The Senate Banking, Finance, and Insurance Committee passed AB 1718 unanimously at their meeting on June 30.
AB 1955 (De La Torre) – Oppose
As Amended on April 12, 2010
Assembly Bill 1955, by Assembly Member Hector De La Torre, would amend the law that bans the holding of two incompatible offices to include offices or bodies in which both entities have the power of eminent domain, the power to set fees or levy taxes, or the authority to sue or be sued. Counties are concerned about the unintended consequences of amending the common law ban on incompatible offices that has guided decision-making bodies in this state for more than a hundred years.
AB 1955 failed passage at the Senate Local Government Committee meeting on June 30.
AB 1671 (Jeffries) – Support
As Amended on May 17, 2010
Assembly Bill 1671, by Assembly Member Kevin Jeffries, would impose upon the Governor a 90-day deadline to appoint someone to a vacancy on a county board or supervisors; after that, the responsibility would transfer to the board itself.
Current law gives the Governor the power to appoint people to vacant supervisorial positions, and no time limit for doing so. Recent experience has shown that filling these vacant seats is not necessarily a priority for the Governor. In the rare but actual event that a board has a vacant seat and a temporarily incapacitated member, conducting the county’s business becomes quite difficult since every decision must be unanimous. Counties have many responsibilities, and having a situation such as this for any length of time is untenable. To deal with these concerns, AB 1671 would place a reasonable time limit on the Governor for filling such a vacancy. If the Governor exceeds this period, the board itself would have 90 days to either appoint, call an election, or give the Governor another 30 days. It is worth noting that most other local legislative bodies in the state already have the power to appoint people to their vacancies.
The Senate Local Government Committee passed AB 1671 unanimously at their meeting on June 30.
SB 1040 (Padilla) – Support
As Amended on June 10, 2010
Senate Bill 1040, by Senator Alex Padilla, would expand the California Advanced Services Fund (CASF), which encourages deployment of broadband in un- and underserved areas, from $100 million to $225 million. It would also delete the sunset date on the program; the sunset is unnecessary since the program caps the dollar amount.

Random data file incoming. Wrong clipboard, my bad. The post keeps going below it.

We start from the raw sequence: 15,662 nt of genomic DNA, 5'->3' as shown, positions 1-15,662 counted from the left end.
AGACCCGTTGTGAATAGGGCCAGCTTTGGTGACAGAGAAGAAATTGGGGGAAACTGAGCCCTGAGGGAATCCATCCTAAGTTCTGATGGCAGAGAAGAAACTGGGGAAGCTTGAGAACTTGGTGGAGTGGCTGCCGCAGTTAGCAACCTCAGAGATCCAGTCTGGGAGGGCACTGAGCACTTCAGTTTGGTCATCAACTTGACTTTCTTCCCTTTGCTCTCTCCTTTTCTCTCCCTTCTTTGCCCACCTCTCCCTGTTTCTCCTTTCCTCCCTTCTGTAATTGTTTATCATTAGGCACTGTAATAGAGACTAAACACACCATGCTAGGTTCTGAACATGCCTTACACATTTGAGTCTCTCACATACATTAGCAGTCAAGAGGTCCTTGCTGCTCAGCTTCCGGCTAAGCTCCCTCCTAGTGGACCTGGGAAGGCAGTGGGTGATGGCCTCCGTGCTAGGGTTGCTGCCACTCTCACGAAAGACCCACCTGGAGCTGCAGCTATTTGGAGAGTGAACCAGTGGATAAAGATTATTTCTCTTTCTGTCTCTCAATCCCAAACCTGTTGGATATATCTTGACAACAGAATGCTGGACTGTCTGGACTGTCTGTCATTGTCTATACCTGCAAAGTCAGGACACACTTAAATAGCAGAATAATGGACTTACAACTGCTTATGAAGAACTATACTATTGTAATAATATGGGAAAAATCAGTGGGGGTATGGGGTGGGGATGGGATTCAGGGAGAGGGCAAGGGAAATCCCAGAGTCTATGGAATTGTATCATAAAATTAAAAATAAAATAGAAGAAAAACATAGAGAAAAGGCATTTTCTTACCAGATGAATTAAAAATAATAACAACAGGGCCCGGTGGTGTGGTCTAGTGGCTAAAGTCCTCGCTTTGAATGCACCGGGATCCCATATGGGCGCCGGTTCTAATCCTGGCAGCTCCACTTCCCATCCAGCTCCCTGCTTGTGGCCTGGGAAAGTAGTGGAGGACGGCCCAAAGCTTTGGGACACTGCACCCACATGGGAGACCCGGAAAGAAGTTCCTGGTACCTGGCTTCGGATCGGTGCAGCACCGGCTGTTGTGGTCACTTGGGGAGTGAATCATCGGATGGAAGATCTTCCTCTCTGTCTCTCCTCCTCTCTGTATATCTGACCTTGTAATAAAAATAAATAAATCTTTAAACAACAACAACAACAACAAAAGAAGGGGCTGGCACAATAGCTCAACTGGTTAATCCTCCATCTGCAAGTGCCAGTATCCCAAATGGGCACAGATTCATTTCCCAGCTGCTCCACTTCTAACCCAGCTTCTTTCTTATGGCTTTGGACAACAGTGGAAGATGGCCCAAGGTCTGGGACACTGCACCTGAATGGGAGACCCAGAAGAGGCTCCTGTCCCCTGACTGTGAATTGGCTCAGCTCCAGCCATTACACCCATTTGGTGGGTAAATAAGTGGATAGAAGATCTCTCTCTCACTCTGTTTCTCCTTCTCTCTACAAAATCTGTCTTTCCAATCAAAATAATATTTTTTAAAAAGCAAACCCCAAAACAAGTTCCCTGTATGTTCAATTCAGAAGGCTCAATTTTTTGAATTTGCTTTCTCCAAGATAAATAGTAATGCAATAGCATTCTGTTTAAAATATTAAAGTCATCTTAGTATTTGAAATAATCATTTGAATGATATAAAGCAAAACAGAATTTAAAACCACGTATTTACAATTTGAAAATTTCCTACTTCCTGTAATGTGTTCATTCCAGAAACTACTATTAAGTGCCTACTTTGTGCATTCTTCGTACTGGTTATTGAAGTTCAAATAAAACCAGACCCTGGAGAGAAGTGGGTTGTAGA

The California Public Utilities Commission and the Legislature created CASF in 2007 and 2008 to help fund the expansion of broadband infrastructure into difficult-to-serve areas. The CASF is an important part of closing the digital divide and creating economic opportunities for residents of rural areas.
The Assembly Appropriations Committee placed SB 1040 on their suspense file at their June 30 meeting.
Use Tax Collection
AB 2078 (Calderon) – Support
As Amended on June 24, 2010
Assembly Bill 2078, by Assembly Member Charles Calderon, would attempt to improve use tax compliance in two ways. First it would require online and catalogue retailers that do not collect a sales or use tax to remind consumers that they owe that tax to the state. It would also rebuttably presume that if a retailer in a controlled group of corporations is “engaged in business in this state” for tax purposes, then all other retailers in that group are as well.
AB 2078 will at least partly eliminate the unfair business advantage California gives out-of-state companies, and should also help improve the collection of taxes owed to counties, cities, and the state.
The Senate Revenue and Taxation Committee passed AB 2078 on a party-line vote at its meeting on Thursday, July 1.